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fitness tips

How to Build a Better Body (Image)

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How to Build a Better Body (Image)

In a society obsessed with thinness and beauty, it can be difficult not to be hyper aware of your weight and beat yourself up over how you look. Whether you’re not skinny enough, pretty enough, tall enough or strong enough, there are a million reasons you can find to feel negatively about yourself. 

Negative body image is a real issue with real consequences. It is associated with feelings of shame, self-consciousness and anxiety about one’s body and oneself. Those with negative body image are at a greater risk for developing eating disorders, depression and low self-esteem. Possessing a negative body image is also linked to things like smoking, alcohol abuse, early onset of sexual activity and obesity.

While it is tempting to believe that fixing your body will fix your body image blues, a negative body image is a product of disordered thinking, not a disordered body.  

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The Other 23

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The Other 23

When people come to me for their initial assessments, we always discuss their fitness habits and goals. That of course, leads into a discussion about their nutrition habits- undoubtably the most uncomfortable aspect of personal health for people to share. After we work through the initial thought stream of why they came, we talk about the other 23 hours of their days. I ask questions like, but not limited to:

·         How do you sleep?

·         How long is your commute?

·         How many hours are you seated behind a desk?

·         Where do you eat your lunch?

These questions are thought provoking and educational because most don't fully think through the concept that the one hour they workout is just that- 1 hour. We have an additional 23 hours that make up the majority of our day, and we tend to forget about adding in healthy habits to those hours as well. We assume that if we workout and eat relatively well, we should have the healthy bodies we desire. Have you ever come to a point of making positive health changes in your life, remaining consistent in your diet and your exercise regime, yet you don't lose weight or you plateau quickly? If you're eating well, and exercising 6 days a week, why can't you lose weight? There are a multitude of reasons, but most assume they have a medical condition or they are under-training. Truthfully, those reasons make up maybe 10% of the situations. The rest of the people I see, need to add healthy habits in to the other 23 hours of their days. People resist this idea because it seems so simple, but it is the simple truth.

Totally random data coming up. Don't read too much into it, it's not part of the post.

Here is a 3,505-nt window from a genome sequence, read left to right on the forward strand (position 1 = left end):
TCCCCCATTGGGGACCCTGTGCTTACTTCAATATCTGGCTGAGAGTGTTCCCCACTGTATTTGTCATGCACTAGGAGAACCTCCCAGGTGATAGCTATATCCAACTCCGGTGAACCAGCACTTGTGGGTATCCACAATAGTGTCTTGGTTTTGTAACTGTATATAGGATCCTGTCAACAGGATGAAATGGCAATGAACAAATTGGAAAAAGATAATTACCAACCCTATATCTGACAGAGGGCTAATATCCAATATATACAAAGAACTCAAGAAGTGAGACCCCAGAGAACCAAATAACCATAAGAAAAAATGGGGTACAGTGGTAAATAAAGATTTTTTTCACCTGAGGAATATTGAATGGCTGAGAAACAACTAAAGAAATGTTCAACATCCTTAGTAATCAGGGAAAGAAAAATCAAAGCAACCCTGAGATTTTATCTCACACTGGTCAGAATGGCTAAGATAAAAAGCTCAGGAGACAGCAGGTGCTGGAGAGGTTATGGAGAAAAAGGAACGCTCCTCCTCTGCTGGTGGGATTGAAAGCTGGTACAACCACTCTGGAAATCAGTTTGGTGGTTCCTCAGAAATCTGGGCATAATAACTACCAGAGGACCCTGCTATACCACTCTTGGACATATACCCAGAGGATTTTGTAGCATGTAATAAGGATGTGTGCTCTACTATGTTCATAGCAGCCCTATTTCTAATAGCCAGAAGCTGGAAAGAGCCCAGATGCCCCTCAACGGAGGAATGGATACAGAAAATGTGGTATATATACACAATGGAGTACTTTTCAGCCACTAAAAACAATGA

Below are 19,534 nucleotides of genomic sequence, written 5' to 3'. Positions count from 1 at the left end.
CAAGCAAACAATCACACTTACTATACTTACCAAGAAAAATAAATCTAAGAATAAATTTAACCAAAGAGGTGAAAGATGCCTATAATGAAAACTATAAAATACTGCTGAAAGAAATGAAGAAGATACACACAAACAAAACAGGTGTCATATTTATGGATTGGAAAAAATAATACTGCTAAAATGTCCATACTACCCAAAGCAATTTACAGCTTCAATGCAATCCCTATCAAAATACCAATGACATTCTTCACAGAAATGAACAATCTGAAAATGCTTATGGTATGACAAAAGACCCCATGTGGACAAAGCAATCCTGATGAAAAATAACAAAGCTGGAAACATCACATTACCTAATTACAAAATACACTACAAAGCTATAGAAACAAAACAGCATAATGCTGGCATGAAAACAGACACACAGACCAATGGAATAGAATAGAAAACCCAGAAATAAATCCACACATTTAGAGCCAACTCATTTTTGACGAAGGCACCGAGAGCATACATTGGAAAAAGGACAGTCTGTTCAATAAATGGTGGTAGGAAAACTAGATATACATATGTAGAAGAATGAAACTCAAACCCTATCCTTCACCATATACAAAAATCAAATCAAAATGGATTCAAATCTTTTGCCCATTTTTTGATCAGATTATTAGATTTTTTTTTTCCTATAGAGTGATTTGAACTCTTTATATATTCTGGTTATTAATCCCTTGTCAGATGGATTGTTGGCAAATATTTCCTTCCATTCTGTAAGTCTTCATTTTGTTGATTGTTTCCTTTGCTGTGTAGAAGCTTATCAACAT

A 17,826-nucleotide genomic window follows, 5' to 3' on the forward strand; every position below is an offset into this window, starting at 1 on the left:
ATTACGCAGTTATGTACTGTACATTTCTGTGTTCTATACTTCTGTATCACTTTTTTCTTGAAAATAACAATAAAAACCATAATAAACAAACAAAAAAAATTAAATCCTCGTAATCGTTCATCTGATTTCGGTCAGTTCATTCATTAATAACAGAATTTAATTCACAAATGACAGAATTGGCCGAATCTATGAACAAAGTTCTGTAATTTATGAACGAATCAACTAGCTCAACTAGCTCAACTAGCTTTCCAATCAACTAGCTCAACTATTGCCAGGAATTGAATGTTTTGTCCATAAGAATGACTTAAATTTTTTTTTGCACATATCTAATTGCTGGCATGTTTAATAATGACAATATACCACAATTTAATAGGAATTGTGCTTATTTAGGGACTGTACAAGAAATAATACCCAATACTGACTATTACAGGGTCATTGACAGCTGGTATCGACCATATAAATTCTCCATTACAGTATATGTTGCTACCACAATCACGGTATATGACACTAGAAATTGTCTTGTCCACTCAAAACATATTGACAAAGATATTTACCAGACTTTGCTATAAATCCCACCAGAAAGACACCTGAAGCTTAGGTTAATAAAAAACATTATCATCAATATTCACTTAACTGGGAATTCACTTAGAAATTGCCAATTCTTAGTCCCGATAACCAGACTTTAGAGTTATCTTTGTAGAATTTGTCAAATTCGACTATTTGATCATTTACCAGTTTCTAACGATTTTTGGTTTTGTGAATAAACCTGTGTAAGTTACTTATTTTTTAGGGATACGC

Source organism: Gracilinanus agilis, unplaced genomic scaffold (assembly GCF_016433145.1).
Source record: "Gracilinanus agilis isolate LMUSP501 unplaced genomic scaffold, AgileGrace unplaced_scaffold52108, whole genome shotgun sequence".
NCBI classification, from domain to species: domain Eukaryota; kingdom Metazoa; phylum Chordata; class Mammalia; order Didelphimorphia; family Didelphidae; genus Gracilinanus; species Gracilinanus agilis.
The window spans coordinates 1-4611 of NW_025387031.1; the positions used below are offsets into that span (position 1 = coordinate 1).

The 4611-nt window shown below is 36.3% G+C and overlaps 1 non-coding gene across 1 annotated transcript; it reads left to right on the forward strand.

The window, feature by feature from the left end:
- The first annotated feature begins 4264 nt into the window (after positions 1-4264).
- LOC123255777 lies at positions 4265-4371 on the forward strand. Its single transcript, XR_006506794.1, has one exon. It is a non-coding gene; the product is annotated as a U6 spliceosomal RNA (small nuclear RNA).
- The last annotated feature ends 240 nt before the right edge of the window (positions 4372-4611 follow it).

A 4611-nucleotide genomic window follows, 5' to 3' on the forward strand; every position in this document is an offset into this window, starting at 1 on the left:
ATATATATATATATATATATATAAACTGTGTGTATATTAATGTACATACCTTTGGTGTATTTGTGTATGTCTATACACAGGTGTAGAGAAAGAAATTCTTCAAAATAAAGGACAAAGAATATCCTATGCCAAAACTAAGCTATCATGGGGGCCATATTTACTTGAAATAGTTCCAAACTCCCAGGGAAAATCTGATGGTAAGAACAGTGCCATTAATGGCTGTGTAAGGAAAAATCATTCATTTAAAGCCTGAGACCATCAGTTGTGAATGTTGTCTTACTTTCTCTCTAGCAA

I am sharing this from a place of remembering what it's like to work hard and still struggle…This concept of the Other 23 is how I initially lost my weight, and it's how I keep it off. Back in September, I suffered a pretty bad concussion and whiplash playing goalie for a soccer game in my women's 30+ rec league. It was a fluke, and I paid dearly. From September 2014-April 2015, I slowed my workout routine from 6-7 days a week working out with 2 days steady state cardio, 2 days soccer, and 3-4 days HIIT (Yes- I had a little over train going on), to maybe 4 days a week of walking, weight lifting or yoga (each week varied on how often I did each activity). Recently, as a family, we decided to get UP Bands by Jawbone. I am so competitive that I have to exceed steps of anyone on my team daily. Keeping track of my steps, I realized something profound-- I am not practicing what I am preaching! I work from my home so I have 10 steps to get to the bathroom, 15 to get to my kitchen and 20 to my studio. I don't go anywhere that requires many steps, so if I want to practice what I preach, I need to be intentional about moving my body! Since getting the band, I get up and walk my dog a few times a day, make more excuses to park further way, and I even find time to walk to stores to pick up a handful of items instead of driving. Adding back in these healthy habits also stops me from snacking frequently and are helping my stress level. I use my walking time to listen to podcasts and sermons to widen my mind and maximize the return on time invested. On occasion, I even just take in the beauty of nature around me, which is just another form of meditation and appreciation. Being intentional in my Other 23 in a short 2 week period has decreased my bloating & my weight, improved my sleeping, improved my nutrition, and even gotten me excited about my workouts.